Here in the South, the weather has definitely taken a turn toward the sweltering. There have been some unseasonably warm days already, with highs in the 90s, and the temptation to flick the switch on that A/C unit to “on” is very strong. Before using the air conditioner, consider this: home cooling accounts for 5 percent of the energy we consume in the U.S. each year. That’s about 140 million tons of CO2 emissions annually! Here are some ways to fight that urge by keeping your house cooler naturally.
1. Keep the shades drawn during the day. When sunlight streams through the windows, it creates a miniature greenhouse effect in your home.
2. Reflect the heat. If you do want to open the windows, consider investing in some reflective window film to help keep the heat outside where you want it to be.
3. Let the cool evening air in. If temperatures are on the chilly side after the sun goes down, crack a few windows open to let a breeze come through and cool the house. Just be sure to close them before the temperature starts to rise again!
4. Insulate! You want to keep cool air inside, so grab that caulk gun and seal off anywhere that air might be escaping. A handy draft dodger can help seal up those tricky leaks at the bottoms of doors and windows.
6. Make sure your ceiling fans are running counter clockwise. Most modern fans will have a little switch on the side to reverse their direction. You want the fan to go clockwise in winter to push warm air down and reverse it in the summer to circulate cool air.
7. Drink icy beverages. This one seems like a no-brainer, but it still bears mentioning. What better way to beat the heat than to cool your body from the inside out?
8. Dress appropriately. Loose-fitting, light clothing goes a long way toward keeping you cool. It’s time to bust out those organic cotton shorts and tank tops!
9. Grab a towel. A towel soaked in cold water is a great way to cool down. Apply it to your neck, wrists, and forehead for some relief during the hottest part of the day.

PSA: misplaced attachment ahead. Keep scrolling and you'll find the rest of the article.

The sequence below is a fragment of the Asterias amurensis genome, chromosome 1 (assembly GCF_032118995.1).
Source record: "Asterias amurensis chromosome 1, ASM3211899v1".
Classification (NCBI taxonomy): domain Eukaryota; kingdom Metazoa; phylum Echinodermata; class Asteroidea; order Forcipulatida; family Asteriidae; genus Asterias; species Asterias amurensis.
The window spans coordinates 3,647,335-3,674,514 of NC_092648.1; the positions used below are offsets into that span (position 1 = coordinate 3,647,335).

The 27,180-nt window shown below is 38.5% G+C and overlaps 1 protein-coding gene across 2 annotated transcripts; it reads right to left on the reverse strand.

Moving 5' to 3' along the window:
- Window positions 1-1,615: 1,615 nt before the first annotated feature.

10. Avoid the stove and oven. Both of these will add unnecessary heat to the house. Instead, fire up that outdoor grill or whip up a salad or sandwich. Your rice cooker, slow cooker, and pressure cooker are other alternatives to heating up the house with the stove or oven.
11. Try a buckwheat pillow. If the heat is preventing you from sleeping, switching to a buckwheat pillow can make a big difference, since buckwheat doesn’t hold on to your body heat like conventional pillows do.
12. Learn from your pets. How does your cat cope with the hottest part of the day? She snoozes! If you can squeeze in an afternoon nap, go for it.
13. Chill out. Turn on your table fan and stick a frozen bottle of water in front of it to get some cold air circulating.
14. Plant a tree. If you can, plant trees on the side of your house that gets the most sun. The extra shade will protect your home from the sun’s rays.
By Becky Striepe
Becky Striepe is a green blogger and independent crafter with a passion for vintage fabrics. She runs a crafty business, Glue and Glitter, where her mission is to use existing materials in products that help folks reduce their impact without sacrificing style! She specializes in aprons and custom lunch bags. Like this article? You can follow Becky on Twitter or find her on Facebook!
Image Credit: Creative Commons photo by olivander